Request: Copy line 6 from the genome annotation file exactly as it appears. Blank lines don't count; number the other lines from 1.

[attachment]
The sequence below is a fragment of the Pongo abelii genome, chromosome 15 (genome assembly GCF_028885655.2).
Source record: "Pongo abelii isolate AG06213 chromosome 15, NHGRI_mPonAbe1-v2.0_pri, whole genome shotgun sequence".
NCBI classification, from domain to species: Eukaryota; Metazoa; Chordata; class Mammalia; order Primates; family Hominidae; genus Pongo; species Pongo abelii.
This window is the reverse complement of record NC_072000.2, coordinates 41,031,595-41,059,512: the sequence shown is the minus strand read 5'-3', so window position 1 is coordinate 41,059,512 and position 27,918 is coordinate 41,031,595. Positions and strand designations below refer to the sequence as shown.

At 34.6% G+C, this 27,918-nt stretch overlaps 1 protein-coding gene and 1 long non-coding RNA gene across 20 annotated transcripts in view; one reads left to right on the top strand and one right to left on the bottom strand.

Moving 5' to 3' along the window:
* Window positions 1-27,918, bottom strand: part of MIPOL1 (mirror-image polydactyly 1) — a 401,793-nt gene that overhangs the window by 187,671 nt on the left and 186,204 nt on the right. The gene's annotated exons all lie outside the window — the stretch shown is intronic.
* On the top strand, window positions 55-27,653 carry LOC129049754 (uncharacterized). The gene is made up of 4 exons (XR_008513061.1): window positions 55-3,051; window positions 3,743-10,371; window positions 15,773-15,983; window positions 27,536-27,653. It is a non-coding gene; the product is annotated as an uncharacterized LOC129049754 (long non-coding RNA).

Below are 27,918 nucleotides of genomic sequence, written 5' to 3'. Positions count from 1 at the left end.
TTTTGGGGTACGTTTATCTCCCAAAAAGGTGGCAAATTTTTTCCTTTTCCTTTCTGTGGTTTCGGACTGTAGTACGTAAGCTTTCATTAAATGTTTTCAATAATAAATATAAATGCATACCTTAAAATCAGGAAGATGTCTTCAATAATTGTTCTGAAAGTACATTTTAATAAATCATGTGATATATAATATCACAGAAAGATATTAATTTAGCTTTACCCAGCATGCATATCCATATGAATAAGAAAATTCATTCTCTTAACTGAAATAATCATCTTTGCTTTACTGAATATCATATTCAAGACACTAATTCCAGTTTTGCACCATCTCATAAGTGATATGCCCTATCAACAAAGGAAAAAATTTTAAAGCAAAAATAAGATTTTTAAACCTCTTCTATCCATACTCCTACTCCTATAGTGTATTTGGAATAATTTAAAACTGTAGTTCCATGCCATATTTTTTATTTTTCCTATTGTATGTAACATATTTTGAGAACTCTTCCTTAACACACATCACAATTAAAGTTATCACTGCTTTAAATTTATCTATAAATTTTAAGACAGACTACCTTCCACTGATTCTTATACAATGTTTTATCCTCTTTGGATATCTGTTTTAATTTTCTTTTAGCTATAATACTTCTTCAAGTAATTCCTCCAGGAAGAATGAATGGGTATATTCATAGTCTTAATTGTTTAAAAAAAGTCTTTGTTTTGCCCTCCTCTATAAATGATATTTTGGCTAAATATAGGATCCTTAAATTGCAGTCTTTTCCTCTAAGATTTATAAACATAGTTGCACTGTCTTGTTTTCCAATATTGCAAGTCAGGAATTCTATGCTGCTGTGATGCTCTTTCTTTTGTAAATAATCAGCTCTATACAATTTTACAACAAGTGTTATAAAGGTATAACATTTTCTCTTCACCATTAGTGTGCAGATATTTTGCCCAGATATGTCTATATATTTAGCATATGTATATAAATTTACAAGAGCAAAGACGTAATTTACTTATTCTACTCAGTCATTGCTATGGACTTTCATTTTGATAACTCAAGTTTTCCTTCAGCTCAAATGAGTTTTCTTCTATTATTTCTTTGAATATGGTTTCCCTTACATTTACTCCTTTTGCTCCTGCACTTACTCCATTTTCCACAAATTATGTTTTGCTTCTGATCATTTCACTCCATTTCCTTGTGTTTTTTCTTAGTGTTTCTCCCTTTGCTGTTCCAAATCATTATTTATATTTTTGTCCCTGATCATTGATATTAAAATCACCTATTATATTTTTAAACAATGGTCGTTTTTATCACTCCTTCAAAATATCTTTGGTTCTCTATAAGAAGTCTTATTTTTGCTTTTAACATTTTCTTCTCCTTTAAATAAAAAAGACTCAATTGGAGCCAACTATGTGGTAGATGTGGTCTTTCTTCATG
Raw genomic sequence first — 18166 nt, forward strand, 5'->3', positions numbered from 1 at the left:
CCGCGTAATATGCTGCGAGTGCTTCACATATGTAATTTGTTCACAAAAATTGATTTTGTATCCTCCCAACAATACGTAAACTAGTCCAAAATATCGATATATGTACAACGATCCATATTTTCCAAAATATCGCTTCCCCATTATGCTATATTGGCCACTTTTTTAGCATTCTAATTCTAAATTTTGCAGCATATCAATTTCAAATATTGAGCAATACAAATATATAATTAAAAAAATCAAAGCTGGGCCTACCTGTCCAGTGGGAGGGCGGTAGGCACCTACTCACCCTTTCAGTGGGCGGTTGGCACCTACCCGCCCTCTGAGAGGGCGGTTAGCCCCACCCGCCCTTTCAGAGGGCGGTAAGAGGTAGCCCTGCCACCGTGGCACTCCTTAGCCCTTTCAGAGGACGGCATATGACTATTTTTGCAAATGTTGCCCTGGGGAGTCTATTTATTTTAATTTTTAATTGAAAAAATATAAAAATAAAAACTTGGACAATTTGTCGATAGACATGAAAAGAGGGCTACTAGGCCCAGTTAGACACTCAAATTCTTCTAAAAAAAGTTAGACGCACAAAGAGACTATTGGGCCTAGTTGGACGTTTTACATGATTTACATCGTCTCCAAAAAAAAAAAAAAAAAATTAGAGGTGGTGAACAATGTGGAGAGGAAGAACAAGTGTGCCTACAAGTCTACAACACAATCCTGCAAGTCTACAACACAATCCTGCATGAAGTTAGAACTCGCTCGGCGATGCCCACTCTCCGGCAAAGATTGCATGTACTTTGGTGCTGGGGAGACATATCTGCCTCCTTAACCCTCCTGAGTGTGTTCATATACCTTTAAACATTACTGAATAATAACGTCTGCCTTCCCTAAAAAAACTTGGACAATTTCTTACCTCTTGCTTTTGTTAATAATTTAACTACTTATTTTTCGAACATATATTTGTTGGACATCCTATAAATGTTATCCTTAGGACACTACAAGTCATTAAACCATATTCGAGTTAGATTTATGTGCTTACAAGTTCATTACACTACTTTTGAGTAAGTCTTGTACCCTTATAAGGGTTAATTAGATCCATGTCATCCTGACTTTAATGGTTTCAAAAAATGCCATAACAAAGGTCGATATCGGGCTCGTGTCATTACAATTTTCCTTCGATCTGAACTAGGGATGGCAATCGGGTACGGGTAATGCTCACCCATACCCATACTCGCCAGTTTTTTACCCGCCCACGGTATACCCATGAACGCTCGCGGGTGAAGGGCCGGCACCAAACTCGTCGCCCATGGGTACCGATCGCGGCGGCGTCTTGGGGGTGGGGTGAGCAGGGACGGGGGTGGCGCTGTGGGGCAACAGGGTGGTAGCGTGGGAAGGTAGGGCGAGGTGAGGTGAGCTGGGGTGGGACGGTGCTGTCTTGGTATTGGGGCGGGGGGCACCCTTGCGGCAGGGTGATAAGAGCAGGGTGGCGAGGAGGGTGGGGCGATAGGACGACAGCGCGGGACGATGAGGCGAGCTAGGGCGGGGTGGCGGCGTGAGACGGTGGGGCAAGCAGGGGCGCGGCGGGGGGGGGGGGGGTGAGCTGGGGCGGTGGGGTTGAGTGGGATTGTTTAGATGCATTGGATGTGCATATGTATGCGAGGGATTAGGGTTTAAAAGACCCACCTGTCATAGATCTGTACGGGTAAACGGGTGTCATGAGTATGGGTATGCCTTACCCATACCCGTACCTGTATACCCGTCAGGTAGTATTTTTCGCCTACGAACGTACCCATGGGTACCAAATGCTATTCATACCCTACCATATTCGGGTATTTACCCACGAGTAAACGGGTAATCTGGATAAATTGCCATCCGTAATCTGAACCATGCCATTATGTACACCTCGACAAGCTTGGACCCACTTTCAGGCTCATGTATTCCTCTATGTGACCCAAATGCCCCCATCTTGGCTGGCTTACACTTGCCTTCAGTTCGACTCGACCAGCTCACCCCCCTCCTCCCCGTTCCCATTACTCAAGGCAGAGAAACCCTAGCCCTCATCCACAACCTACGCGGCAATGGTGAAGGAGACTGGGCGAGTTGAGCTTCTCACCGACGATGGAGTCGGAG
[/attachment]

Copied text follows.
Moving 5' to 3' along the window: